I was running my own small real estate company, but I wanted to move into the asset management part of the sector. At Yale SOM, I wanted to not only refresh my financial skills, but also become more aware of the compliance issues and develop a brand that people can trust. Yale was the best training ground for me to transition from being a solo practitioner to someone who’s managing other people’s money. I’ve developed the skills that are necessary, and I’ve adopted a philosophy that’s based on being a good fiduciary.
The Leadership Development Program was very humbling. A lot of the work is done within groups, so you get to see how your skills and leadership style compare to your peers’. There are some growing pains, but you have your professional coach and your peer coach to talk things through with. They helped me identify my weaknesses and my strengths, and how to work on them. As a result, I’ve gotten a lot better at conflict management and negotiation. My business is based on negotiations, and my de facto mode has always been to be competitive. I’ve learned that that’s one choice that you can make, but you can also choose to collaborate. You have to consider what your end goal is first, and that determines your negotiation mode. I’ve learned to think about conflict strategically.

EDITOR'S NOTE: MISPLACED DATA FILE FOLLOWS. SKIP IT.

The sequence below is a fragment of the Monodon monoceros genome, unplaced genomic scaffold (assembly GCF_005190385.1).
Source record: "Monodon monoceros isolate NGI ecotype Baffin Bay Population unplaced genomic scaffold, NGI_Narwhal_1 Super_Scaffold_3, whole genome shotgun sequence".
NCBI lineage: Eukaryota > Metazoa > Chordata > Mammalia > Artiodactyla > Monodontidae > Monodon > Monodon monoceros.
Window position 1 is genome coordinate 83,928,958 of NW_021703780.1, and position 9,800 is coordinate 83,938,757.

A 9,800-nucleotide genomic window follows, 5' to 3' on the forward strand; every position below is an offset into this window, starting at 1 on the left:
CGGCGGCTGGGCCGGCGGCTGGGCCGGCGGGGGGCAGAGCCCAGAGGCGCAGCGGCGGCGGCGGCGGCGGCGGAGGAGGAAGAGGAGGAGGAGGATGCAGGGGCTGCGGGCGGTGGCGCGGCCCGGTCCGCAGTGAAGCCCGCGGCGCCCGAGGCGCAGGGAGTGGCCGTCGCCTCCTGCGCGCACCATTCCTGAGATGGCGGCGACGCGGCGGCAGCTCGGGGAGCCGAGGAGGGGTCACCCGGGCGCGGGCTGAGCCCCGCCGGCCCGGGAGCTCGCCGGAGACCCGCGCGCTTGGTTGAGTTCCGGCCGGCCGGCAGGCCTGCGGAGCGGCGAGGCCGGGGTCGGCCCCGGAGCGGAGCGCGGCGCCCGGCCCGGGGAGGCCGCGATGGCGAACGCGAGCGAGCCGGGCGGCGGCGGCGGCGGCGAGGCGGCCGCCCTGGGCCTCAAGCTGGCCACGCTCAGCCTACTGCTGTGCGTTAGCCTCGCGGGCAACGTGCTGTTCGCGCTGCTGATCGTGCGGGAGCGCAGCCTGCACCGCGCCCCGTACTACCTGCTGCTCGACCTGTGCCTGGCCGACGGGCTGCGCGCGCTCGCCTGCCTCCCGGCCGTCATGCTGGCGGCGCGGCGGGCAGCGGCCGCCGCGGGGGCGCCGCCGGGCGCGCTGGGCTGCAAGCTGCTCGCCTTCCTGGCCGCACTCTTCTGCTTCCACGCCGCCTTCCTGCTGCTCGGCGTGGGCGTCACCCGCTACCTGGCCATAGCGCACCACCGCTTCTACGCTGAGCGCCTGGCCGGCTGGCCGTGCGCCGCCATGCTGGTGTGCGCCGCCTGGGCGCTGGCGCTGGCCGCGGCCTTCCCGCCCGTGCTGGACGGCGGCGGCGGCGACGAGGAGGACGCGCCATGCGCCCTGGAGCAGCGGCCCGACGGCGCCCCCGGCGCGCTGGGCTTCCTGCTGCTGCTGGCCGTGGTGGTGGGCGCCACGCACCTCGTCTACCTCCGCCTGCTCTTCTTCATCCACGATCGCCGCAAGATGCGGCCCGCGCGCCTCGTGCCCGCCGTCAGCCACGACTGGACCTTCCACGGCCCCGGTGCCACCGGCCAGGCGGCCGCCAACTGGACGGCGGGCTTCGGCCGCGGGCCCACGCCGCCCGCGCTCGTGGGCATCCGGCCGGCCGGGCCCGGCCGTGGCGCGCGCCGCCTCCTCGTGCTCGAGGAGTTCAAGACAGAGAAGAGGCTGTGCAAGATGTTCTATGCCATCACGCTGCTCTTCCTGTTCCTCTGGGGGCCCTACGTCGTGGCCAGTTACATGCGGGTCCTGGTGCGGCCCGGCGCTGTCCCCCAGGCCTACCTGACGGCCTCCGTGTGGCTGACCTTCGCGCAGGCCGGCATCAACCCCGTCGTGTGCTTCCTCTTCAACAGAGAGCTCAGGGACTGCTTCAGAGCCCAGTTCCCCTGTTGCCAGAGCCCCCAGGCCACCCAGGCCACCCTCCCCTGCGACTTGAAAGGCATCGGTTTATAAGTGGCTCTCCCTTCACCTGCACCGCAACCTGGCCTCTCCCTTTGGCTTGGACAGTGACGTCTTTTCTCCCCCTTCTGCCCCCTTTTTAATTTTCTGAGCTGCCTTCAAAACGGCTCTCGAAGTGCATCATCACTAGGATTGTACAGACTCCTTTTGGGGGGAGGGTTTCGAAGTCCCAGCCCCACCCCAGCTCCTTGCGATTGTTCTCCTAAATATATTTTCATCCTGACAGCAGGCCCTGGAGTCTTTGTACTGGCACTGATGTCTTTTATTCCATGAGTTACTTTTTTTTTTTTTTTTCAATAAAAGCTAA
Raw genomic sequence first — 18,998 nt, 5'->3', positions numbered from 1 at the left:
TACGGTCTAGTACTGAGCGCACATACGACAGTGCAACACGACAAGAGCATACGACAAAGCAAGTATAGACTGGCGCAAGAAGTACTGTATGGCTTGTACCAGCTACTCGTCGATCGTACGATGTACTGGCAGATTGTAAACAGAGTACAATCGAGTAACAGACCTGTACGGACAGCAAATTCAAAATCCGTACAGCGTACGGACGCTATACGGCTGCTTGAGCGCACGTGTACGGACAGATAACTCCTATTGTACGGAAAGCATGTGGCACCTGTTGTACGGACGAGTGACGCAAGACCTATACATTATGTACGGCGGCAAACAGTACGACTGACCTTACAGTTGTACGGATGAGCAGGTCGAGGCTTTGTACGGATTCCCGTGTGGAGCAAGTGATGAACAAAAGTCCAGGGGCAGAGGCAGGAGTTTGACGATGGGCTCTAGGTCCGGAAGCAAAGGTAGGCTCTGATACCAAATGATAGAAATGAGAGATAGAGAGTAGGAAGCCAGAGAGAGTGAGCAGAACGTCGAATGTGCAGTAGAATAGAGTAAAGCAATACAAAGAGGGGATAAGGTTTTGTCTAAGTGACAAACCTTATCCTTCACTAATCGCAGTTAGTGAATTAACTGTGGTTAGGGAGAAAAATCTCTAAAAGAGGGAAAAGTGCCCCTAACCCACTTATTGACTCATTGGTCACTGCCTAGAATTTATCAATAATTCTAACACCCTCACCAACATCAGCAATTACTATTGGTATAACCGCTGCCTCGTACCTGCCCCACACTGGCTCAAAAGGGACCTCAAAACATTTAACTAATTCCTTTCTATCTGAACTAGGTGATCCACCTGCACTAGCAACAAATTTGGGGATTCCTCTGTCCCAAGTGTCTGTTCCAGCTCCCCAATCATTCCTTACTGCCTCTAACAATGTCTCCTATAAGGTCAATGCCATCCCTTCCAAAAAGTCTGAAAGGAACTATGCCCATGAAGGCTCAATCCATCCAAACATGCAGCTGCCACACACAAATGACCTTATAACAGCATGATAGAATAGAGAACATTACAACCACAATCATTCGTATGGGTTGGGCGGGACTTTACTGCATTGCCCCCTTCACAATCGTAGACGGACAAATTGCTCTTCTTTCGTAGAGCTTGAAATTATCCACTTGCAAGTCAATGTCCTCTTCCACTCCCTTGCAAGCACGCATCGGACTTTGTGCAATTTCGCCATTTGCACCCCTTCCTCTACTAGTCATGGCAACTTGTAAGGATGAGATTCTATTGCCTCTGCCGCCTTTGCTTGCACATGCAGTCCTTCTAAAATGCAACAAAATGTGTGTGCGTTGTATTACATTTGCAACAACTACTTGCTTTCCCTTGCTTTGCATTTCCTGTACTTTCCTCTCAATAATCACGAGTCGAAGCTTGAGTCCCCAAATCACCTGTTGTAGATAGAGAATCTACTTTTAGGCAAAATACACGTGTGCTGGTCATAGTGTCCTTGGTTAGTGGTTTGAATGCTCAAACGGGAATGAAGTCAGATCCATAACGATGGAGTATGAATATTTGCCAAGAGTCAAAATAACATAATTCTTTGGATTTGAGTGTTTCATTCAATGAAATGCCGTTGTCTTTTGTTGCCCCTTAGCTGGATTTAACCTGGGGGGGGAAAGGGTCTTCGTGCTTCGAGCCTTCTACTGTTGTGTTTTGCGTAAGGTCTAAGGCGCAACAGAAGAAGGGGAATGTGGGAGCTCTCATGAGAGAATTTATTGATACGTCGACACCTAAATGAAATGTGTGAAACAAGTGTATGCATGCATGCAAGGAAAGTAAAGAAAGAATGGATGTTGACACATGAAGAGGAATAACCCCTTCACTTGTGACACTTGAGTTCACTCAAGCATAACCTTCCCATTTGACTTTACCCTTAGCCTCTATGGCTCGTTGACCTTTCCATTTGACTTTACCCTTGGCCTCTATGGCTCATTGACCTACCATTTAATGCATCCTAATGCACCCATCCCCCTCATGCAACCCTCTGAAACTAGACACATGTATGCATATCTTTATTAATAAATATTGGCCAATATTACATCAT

Behavioral finance has exposed me to a new way of thinking. I’m a Chartered Financial Analyst, and we learn how to do finance in a very orthodox way. Behavioral finance is completely different. It’s as rigorous as what we call “traditional finance,” but it’s allowed me to look at problems in a different way, by taking into account the human element, the psychological influences that shape investor behavior. It’s increased the tools at my disposal when I’m valuing an investment, and it’s really had an impact on how I evaluate deals. I may have missed out on some opportunities in the past, or maybe been too aggressive on certain others, because I didn’t have these tools.
Interviewed on December 6, 2016